Further, to manage and stabilise its apartheid regime, Israel has created coercive mechanisms to suppress violently resistance and opposition activities, even if non-violent. According to the Parallel Report, Israel is achieving this goal by: “silencing opposition to its widespread and systematic human rights violations committed against the Palestinian people. In order to create a climate of fear and intimidation, Israel has systematically resorted to arbitrary detention, torture and other ill-treatment, and collective punishment, in violation of international humanitarian law, as well as smear and delegitimisation campaigns against individuals or groups, including human rights defenders, seeking to challenge its prolonged occupation, human rights abuses, and apartheid regime over the Palestinian people.”
 Al-Haq et al., Joint Parallel Report to CERD on Israel’s 17-19 Periodic Reports (UNOHCHR: November 2019), 65, pp 22
 Ibid., 122, pp 43
Gaza remains subject to the structures of Israeli control, with only the main change brought about by disengagement being modalities of Israeli deployment of its police and military forces. That is, instead of being directly controlled by an internal Israeli security presence, the borders, airspace, and sea access were placed under strict Israeli control, accentuated by a comprehensive brutal and unlawful blockade imposed in 2007. This redesigned form of occupation was severely aggravated by periodic large-scale attacks undertaken at the discretion of Israel, causing massive civilian suffering and loss of life, extensive devastation, and widespread trauma, and including tactics and behavior widely condemned as violations of international criminal law.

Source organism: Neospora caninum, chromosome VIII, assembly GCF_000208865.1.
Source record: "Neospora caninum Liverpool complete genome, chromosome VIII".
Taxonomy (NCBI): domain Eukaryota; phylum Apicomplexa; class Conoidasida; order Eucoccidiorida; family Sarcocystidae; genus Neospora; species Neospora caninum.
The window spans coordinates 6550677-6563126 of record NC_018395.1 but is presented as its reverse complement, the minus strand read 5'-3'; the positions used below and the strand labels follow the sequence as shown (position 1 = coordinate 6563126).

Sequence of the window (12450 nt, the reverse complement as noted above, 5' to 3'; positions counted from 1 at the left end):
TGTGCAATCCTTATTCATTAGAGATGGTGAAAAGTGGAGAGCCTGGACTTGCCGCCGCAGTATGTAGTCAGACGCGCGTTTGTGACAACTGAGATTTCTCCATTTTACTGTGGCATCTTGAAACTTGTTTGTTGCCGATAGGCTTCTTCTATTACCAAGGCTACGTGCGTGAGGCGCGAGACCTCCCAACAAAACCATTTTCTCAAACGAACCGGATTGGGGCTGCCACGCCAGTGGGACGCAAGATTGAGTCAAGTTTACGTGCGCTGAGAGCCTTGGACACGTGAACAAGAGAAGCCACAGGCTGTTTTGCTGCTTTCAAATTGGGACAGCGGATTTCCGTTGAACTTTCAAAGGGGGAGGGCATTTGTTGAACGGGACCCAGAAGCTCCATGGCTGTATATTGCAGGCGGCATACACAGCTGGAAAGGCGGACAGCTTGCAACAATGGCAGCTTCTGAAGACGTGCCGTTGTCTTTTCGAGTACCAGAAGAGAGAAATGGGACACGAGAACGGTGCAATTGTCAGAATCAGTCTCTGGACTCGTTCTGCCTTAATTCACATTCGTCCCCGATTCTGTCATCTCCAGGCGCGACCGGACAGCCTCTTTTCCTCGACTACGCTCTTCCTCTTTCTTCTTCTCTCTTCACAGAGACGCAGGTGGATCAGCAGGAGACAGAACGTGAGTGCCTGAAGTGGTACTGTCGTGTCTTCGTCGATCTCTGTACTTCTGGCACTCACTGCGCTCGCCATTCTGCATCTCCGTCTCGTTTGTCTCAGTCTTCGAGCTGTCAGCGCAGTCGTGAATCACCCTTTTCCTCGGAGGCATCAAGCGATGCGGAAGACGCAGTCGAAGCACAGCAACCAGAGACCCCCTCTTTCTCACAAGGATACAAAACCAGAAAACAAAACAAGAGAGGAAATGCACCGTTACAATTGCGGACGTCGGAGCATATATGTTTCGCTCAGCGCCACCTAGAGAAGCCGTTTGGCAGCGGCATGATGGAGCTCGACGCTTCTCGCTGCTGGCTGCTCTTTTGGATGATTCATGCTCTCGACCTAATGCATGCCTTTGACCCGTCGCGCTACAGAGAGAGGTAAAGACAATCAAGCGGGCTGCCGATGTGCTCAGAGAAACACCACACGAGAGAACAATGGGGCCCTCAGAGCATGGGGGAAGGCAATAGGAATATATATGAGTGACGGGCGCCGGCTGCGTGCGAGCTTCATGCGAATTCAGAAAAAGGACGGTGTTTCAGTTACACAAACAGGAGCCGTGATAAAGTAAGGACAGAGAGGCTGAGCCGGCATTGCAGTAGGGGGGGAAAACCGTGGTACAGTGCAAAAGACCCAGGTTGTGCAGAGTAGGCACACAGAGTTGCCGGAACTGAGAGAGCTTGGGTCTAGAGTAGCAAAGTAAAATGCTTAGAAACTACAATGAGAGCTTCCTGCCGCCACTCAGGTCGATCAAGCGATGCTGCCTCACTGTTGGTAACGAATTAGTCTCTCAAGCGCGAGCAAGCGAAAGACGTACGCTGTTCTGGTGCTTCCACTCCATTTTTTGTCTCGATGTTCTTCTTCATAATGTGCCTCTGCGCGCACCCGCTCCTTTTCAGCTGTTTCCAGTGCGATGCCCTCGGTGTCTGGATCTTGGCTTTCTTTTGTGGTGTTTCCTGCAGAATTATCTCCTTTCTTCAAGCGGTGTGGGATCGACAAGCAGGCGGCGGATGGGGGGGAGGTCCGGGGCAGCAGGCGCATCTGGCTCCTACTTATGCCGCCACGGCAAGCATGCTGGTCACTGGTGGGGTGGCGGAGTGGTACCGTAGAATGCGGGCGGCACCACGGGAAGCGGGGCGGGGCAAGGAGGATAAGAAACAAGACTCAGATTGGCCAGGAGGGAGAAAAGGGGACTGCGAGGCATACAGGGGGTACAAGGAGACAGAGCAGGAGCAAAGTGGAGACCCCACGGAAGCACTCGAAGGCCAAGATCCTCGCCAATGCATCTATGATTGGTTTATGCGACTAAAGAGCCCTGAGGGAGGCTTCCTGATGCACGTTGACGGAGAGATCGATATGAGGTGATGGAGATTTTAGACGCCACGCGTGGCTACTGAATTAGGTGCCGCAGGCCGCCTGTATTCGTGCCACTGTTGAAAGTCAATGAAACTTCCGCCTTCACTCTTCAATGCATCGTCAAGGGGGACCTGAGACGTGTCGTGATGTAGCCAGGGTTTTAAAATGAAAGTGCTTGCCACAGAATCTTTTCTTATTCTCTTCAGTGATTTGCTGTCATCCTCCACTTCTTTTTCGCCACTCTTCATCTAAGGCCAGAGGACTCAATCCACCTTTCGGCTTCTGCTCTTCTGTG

From the perspective of international law, the UN, and a consensus of governments, Gaza remains ‘occupied,’ and actually more oppressively so than it was before the ‘disengagement’ plan was put into effect by unilateral fiat. The disengagement plan in 2005 was an Israeli strategy to lessen the economic and political burdens of direct internal forces in a geographical portion of Palestine that is outside the scope of Israeli territorial ambitions.
Israel was also removing Gaza from its sovereign control for demographic reasons, to maintain a clear Jewish majority over time. The fact that the Gaza Strip is an impoverished area of no historical relevance to the Jewish religion. However, the discovery of natural gas reserves off the Gaza coast did give Israel an economic incentive to retain control over the economic and political developments of Gaza, and has already somewhat altered Israeli long-term strategy.
Even more true than elsewhere, for Palestinians living in the Gaza Strip, the Israeli apartheid regime established, beyond doubt, a pattern of intentional racial domination that relies on ‘inhuman acts’ to maintain its control, and ruthlessly suppresses opposition and resistance activity.
As observed earlier, the test of whether a State is practicing apartheid is not how its practices accord with those of apartheid South Africa but how they accord with the definition in international law, particularly the detailed definition formulated in Article II of the Apartheid Convention. As already mentioned, Israel practices all the ‘inhuman acts’ listed in the Apartheid Convention except those associated with genocide (which South Africa did not practice, either). However, it has been argued to be quite different from the South African case on several grounds.